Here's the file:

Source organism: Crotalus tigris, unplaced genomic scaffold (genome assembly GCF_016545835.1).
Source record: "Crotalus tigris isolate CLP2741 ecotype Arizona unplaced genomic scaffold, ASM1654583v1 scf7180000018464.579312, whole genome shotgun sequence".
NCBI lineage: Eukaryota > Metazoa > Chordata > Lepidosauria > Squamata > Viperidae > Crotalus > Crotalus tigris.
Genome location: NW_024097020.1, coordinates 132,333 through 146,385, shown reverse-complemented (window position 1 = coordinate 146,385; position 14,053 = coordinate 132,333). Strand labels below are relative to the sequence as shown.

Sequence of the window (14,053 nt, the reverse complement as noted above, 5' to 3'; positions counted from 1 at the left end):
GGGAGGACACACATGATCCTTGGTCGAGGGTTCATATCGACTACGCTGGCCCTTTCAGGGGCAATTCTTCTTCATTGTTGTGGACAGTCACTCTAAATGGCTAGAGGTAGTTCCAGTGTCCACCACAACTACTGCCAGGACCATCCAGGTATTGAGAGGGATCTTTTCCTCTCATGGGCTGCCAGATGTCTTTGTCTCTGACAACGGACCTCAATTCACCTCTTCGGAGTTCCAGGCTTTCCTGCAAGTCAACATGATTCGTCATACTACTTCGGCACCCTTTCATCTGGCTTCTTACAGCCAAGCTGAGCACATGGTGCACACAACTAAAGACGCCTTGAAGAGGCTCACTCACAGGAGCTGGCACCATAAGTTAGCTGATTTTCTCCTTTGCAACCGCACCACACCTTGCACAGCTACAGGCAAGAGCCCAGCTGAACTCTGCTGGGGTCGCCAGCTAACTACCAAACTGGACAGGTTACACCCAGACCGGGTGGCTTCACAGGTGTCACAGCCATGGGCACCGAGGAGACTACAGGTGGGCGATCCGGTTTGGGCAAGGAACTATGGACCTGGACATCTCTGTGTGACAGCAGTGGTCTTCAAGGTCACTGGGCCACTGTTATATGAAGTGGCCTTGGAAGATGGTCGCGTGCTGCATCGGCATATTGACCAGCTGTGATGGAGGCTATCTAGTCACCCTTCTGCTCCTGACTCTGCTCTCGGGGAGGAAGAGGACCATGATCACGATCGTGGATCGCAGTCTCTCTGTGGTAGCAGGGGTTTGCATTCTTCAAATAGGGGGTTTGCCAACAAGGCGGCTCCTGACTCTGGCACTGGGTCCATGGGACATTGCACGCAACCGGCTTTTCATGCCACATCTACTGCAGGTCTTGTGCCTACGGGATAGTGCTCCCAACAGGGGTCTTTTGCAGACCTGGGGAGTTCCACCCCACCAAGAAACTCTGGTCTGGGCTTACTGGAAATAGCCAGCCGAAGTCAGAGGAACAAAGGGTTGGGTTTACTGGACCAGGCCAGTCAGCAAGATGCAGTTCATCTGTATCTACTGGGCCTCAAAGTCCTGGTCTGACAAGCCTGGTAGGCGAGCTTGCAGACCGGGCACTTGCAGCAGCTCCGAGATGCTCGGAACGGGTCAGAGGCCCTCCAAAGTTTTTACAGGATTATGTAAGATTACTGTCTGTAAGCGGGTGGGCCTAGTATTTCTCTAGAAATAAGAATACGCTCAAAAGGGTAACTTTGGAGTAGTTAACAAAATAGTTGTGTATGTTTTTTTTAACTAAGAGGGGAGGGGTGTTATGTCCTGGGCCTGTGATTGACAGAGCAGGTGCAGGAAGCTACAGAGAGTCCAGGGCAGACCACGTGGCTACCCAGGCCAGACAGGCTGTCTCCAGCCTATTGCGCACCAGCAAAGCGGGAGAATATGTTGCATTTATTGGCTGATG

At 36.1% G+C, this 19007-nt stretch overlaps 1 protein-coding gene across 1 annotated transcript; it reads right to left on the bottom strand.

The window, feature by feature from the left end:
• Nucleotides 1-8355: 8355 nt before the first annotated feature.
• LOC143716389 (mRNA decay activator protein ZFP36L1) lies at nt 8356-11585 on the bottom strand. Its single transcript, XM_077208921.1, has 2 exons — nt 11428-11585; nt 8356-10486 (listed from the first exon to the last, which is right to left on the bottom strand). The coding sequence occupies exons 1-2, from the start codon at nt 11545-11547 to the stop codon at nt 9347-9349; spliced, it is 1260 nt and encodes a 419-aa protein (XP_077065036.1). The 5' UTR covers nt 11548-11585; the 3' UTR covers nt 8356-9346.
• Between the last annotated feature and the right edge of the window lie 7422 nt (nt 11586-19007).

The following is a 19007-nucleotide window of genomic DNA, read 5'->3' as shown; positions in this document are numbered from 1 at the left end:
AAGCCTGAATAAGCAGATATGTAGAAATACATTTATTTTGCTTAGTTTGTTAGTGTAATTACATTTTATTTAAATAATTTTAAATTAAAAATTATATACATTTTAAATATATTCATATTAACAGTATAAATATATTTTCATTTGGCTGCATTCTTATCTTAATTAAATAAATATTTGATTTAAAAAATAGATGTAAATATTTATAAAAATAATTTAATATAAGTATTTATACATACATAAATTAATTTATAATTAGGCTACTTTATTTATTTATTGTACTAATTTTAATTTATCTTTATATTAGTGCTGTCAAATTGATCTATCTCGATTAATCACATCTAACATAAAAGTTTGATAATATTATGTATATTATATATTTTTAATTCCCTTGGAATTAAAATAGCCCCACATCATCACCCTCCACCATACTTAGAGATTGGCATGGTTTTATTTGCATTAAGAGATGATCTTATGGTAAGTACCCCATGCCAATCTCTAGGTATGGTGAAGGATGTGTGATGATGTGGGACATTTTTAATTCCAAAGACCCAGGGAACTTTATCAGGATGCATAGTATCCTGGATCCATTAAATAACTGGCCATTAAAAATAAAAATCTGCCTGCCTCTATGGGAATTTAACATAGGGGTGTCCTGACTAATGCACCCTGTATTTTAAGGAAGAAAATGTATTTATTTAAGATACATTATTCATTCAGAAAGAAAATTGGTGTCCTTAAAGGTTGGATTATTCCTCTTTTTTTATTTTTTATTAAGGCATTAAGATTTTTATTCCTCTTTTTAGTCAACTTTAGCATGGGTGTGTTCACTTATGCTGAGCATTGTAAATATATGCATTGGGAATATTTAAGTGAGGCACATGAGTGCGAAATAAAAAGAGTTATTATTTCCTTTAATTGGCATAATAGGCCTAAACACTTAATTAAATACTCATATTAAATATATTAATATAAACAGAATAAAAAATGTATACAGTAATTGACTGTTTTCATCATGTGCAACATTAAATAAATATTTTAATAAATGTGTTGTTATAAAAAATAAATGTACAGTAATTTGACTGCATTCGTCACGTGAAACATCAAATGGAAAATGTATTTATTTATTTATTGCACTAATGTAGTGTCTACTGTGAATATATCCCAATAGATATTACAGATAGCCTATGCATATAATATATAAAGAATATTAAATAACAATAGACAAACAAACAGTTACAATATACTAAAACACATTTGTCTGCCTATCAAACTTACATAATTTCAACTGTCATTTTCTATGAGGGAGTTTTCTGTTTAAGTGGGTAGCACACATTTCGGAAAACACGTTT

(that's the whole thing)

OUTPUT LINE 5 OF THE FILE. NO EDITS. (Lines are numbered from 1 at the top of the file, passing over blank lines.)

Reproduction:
Sequence of the window (14,053 nt, the reverse complement as noted above, 5' to 3'; positions counted from 1 at the left end):